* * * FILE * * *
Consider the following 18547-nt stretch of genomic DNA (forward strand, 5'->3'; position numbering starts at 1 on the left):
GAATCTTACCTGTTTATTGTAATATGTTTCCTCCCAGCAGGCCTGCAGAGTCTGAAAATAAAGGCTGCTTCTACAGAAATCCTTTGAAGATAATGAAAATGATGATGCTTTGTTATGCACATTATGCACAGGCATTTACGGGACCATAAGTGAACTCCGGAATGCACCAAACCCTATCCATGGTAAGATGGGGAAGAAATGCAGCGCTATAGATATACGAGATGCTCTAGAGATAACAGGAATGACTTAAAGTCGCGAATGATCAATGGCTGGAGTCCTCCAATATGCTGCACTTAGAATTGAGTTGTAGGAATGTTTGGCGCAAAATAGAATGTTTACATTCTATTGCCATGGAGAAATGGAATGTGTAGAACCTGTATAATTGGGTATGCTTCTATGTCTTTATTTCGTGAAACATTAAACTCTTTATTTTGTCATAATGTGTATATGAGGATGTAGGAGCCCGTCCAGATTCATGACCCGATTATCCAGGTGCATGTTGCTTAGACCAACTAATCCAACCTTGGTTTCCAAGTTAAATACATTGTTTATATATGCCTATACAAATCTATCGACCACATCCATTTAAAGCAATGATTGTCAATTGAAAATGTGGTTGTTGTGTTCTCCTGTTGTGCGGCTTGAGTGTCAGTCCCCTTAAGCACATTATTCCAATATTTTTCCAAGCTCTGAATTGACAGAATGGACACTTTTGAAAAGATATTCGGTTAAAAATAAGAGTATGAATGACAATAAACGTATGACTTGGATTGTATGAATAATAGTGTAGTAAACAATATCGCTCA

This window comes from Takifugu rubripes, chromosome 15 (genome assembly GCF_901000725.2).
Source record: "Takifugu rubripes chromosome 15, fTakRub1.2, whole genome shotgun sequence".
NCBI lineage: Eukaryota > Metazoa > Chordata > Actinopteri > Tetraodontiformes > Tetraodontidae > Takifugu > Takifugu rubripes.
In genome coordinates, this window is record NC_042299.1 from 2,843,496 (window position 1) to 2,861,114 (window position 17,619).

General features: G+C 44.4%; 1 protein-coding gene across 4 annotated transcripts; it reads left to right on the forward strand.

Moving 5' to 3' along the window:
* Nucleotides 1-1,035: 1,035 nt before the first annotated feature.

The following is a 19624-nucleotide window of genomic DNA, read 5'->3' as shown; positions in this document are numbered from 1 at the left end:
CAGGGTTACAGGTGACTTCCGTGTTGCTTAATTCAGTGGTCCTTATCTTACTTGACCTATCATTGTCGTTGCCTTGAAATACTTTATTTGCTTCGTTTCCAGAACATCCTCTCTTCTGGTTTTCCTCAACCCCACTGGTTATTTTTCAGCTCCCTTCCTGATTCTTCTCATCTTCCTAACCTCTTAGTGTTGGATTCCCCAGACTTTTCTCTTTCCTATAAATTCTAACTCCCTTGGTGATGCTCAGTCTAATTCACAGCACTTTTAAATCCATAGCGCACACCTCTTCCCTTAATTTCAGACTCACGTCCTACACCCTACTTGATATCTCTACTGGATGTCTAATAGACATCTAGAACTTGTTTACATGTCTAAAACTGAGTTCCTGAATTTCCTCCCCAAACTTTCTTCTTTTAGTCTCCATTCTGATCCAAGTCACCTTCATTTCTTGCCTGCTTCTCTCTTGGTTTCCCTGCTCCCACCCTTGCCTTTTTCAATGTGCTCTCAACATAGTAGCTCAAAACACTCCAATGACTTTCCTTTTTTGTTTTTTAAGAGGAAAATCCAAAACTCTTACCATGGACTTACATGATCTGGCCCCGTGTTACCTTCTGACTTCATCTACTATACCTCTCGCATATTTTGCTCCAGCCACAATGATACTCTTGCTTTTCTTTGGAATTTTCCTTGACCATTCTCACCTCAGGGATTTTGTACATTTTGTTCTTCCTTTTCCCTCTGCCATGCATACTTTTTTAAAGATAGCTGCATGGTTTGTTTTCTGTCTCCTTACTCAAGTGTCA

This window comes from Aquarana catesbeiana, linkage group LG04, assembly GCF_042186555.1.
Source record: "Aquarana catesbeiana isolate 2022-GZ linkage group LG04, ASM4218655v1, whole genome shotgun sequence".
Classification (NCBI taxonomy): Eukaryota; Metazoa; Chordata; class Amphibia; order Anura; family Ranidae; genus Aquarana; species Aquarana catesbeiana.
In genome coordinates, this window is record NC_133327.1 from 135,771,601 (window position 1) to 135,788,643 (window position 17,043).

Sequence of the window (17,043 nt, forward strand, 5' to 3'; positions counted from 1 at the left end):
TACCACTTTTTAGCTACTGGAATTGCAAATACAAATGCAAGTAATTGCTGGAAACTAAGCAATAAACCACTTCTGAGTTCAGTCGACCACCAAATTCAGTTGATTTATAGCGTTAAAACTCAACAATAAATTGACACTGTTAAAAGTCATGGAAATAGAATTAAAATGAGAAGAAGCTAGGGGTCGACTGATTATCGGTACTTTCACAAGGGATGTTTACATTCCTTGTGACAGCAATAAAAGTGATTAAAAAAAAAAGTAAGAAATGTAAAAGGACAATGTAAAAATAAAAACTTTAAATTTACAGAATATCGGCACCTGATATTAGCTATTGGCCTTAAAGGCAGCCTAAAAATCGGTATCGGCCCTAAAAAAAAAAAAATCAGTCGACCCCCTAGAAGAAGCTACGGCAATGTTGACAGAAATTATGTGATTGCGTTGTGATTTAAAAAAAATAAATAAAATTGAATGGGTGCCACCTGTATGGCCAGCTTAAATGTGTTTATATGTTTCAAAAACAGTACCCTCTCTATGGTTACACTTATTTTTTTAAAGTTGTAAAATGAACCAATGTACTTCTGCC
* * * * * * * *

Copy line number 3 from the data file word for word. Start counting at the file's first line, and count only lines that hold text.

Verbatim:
This window comes from Takifugu rubripes, chromosome 15 (genome assembly GCF_901000725.2).